Scientists from the Universities of Konstanz and Paderborn have succeeded in realizing and proving the so-called Wannier-Stark localization for the first time in a high-purity bulk gallium arsenide crystal manufactured at ETH Zurich. Physicists have overcome hurdles that have long been considered insurmountable in the field of optoelectronics and photonics. With this breakthrough, they have made it into "Nature Communications". The article is available on the Internet at: https://www.nature.com/articles/s41467-018-05229-x.
The transient Wannier-Stark localization is accompanied by drastic changes of the electronic states, resulting, for example, in extremely large optical nonlinearities and possibly also alter chemical properties.
"In perfect insulators and semiconductors, the electronic states are extended over the entire crystal. That should change according to an already approx. 60 years old prediction, if one applies an electric voltage", explains Prof. Dr. Torsten Meier from Paderborn University. "If the electric field inside the crystal is strong enough, the electronic states can become localized onto just a few atoms. This state is called Wannier-Stark ladder.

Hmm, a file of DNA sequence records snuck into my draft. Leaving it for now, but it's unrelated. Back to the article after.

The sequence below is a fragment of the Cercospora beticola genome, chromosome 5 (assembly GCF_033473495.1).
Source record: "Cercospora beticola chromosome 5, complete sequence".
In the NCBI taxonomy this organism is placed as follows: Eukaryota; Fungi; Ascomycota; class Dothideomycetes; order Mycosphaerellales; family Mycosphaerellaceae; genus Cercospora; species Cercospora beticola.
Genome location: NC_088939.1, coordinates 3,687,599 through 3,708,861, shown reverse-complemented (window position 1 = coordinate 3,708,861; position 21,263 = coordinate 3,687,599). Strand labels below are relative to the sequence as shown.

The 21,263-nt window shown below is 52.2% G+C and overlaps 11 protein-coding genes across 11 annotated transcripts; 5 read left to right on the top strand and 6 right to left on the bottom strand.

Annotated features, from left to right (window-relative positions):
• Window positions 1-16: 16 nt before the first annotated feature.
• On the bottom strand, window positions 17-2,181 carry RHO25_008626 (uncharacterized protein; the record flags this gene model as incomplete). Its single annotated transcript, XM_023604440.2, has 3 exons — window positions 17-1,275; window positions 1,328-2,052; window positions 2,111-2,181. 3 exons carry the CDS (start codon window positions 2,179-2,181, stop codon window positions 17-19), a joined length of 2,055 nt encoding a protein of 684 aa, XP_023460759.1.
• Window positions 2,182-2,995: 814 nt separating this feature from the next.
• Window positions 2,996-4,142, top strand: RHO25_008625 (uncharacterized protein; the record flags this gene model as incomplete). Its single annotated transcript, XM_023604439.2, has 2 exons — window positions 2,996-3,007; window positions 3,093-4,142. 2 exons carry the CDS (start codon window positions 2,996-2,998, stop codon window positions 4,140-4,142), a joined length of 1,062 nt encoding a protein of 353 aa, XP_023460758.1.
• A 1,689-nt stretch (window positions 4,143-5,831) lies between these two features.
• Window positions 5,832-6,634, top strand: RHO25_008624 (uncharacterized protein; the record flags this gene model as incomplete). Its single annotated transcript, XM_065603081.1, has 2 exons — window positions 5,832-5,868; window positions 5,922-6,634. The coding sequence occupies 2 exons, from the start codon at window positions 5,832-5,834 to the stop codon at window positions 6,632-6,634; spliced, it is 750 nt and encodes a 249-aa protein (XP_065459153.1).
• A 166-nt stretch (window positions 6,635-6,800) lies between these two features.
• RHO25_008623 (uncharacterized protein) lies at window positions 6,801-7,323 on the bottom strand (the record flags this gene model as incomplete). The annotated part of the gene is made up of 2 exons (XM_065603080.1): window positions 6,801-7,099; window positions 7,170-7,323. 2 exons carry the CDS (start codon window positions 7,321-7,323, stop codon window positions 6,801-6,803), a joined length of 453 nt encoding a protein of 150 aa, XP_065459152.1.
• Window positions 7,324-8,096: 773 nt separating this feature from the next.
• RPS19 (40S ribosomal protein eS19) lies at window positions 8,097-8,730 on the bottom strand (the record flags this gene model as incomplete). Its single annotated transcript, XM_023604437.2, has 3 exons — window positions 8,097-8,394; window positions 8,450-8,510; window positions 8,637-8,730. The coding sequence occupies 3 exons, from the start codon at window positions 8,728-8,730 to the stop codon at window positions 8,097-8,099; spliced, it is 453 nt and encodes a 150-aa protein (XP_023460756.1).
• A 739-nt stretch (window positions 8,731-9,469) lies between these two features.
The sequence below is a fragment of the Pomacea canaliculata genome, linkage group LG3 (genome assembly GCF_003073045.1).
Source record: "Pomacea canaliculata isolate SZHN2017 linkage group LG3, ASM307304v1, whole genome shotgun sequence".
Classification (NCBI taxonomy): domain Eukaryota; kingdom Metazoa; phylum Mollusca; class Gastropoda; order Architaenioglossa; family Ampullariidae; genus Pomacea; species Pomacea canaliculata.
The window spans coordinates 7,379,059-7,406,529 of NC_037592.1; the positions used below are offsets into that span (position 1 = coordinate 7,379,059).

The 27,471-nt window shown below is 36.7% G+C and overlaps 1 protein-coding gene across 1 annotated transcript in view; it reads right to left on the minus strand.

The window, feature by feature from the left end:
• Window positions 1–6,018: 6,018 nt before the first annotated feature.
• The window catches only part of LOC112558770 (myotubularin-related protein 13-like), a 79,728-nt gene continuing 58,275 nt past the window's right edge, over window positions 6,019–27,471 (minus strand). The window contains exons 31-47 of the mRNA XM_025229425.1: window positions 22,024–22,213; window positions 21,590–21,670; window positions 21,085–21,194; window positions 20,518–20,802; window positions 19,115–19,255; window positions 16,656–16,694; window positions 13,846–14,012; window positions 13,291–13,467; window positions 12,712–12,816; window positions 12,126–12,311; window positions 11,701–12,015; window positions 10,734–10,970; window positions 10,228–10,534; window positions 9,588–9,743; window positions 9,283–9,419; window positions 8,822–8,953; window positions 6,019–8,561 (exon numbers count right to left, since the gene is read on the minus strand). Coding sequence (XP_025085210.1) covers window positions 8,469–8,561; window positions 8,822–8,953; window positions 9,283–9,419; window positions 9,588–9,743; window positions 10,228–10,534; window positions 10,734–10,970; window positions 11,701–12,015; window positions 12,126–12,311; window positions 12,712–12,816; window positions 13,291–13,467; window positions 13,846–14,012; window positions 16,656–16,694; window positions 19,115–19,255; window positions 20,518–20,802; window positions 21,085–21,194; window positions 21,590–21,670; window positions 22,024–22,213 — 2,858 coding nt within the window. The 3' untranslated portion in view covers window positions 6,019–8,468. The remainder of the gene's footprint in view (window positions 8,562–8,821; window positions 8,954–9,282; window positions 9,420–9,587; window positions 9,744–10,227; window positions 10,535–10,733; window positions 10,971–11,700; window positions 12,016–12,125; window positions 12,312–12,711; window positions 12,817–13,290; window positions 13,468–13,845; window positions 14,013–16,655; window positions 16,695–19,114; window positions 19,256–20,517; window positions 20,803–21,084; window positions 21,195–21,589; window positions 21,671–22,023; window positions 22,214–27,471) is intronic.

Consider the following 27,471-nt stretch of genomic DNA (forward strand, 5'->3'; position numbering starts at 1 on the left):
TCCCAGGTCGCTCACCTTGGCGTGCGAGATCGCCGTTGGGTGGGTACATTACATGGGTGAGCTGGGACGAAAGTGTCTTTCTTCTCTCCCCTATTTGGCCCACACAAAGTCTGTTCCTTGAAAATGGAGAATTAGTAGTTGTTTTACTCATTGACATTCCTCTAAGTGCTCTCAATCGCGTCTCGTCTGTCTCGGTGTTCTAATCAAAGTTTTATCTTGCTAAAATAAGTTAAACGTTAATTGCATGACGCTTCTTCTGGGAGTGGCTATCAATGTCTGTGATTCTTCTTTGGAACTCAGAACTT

The main problem, however, is that even perfect insulators and semiconductors become metallic in strong electric fields and thus then an electrical current flows, explains Prof. Dr. Alfred Leitenstorfer from the University of Konstanz and adds: "When this happens, the electrons are accelerated into energetically higher bands. Since this phenomenon occurs in conventional semiconductor materials at even lower field strengths than are necessary to realize the Wannier-Stark localization, this state cannot be achieved in this way ".
A way out of this dilemma is provided by ultrafast optics, in which the high field strengths necessary for the Wannier-Stark localization are present only very briefly in the crystal in the form of electromagnetic fields. Leitenstorfer: "If one uses suitable intense light pulses, which consist of only a few oscillations with period lengths of some 10 femtoseconds, the Wannier-Stark localization can be realized in a short time window".
These challenges have now been overcome in experiments performed in the Ultrafast Phenomena and Photonics group lead by Prof. Dr. Alfred Leitenstorfer (University of Konstanz). The first-time experimental realization of Wannier-Stark localization in a bulk gallium arsenide crystal was made possible by high-intensity terahertz radiation with field strengths in excess of 10 million volts per centimeter. This state was confirmed by a characteristic change in the optical properties as measured by further ultrashort optical light pulses. "The results of the measurements are in line with theoretical considerations and simulations, which were performed in the groups of my colleague Prof. Dr. Wolf Gero Schmidt and myself ", Meier says.
In the future, this extreme state of matter will be examined in more detail on the atomic scale and its special properties will be exploited.
Text: Prof. Dr. Torsten Meier, Prof. Dr. Alfred Leitenstorfer, Nina Reckendorf